12. 12. ADP’s Approach: Smart Giving Knowledge Sharing Goals Examples  Dissemination of best practices ▪ ▪ ▪ ▪ ▪ ▪  Opens community space and holistic dialogue as organizations network  Identifies scalable and impactful projects, thereby streamlining funding into the most fruitful initiatives  Knowledge transfer minimizes waste of resources as NGOs do not have to do work from scratch Learnings from ADP funded projects as well as others are shared Comparative ROIs for various institutions are shared Best non-profits that ADP identifies are marketed Pros and cons of various intervention models are made available Awareness is created about macro issues in the education sector User friendly online tools are available to donors and organizations to compare different models and understand best practices to help determine areas of intervention and their role in philanthropy| 12
  13. 13. From the Field Valuable Partnerships & Impact Stories
  14. 14. Impact • Over $155,000 (PKR 16+ million) invested in education • ADP funding has helped build and expand 10 schools across Pakistan • ADP donations have established 5 computer, science and electronic labs • The money invested is impacting over 4,000 students annually and generations to come|14
  15. 15. Superior Learning Outcomes Bunyad|15
  16. 16. Superior Learning Outcomes MHSF|16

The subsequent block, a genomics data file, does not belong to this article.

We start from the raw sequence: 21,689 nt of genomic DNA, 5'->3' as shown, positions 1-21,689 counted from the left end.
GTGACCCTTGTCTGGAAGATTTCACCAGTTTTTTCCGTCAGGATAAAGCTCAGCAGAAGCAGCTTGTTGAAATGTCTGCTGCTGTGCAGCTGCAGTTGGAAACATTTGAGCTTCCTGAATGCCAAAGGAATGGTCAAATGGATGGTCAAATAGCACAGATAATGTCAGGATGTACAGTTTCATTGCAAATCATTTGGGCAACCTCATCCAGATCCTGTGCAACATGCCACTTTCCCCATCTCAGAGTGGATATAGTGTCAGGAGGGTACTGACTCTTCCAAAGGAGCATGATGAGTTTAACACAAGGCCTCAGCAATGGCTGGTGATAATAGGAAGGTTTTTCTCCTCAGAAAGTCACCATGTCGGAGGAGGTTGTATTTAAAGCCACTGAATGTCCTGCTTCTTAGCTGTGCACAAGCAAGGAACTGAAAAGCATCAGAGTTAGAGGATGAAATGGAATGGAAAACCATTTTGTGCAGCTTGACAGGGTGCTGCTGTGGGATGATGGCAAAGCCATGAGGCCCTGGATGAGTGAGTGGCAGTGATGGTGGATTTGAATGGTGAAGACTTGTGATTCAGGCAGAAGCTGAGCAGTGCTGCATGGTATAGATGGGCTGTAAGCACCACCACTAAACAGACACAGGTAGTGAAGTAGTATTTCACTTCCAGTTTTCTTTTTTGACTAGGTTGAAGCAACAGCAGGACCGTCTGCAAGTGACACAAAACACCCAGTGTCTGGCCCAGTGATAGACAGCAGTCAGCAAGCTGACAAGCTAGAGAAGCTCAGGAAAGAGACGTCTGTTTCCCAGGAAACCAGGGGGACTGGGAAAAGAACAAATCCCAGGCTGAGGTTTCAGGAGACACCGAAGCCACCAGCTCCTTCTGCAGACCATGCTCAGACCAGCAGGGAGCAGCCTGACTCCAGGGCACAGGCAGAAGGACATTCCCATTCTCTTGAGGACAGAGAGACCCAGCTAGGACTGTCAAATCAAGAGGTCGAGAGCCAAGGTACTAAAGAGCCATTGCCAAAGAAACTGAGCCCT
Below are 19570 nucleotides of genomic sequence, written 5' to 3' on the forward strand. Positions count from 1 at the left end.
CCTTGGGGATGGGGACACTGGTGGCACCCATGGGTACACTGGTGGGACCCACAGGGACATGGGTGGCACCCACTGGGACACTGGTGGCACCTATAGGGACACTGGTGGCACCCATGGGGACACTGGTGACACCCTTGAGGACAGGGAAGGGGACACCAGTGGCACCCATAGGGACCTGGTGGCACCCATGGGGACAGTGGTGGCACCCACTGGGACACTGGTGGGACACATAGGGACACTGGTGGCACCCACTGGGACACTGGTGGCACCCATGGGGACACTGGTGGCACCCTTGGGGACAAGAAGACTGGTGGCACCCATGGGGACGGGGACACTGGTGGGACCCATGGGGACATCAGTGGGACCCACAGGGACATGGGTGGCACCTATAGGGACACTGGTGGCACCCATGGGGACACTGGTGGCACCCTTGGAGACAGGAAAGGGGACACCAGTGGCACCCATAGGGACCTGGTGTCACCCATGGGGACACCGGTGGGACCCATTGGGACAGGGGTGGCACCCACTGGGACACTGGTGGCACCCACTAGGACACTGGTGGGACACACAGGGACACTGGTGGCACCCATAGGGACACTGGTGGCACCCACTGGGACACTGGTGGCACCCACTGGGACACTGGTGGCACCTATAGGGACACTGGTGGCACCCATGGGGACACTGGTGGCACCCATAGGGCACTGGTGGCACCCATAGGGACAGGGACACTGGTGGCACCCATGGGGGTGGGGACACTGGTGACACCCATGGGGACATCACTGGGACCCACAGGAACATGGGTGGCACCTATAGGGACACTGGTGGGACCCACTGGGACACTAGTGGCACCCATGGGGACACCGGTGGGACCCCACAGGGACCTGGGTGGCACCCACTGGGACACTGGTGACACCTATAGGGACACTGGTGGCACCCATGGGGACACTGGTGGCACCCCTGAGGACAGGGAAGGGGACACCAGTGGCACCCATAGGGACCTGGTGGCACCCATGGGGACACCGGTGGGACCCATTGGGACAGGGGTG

17. 17. Diverse Models ADP is working to identify the most promising solutions for different segments of need. Low Cost Private Schools (LCPS): These schools often deliver better quality education than government schools at a lower cost (< Rs. 500 per month). ADP partners like Bunyad Literacy Community Council (BLCC) and Amir Public School (APS) fall in this category. Higher cost, higher quality schools: Schools like those in the MHSF network charge relatively higher tuition fees (approximately Rs. 1,000-1,500) but on average perform better than lower cost public and private options. All teachers hold B.A degrees and receive one full year of teacher training. This is often a good model to deliver high quality education to the lower middle classes. Informal schools: Informal schools can be a good solution for nomadic populations such as those residing in katchi abadis (slums). In 2012, ADP funded the Pehli Kiran School System (PKSS), its first informal schooling partner. Public-private partnerships: We are evaluating models for private sector collaboration that can deliver better returns on the government’s education spending. This ranges from models where the government provides funding to a private school (e.g. through the Punjab Education Foundation) to organizations like PEN, that provide additional services and staff at government schools to improve their quality.| 17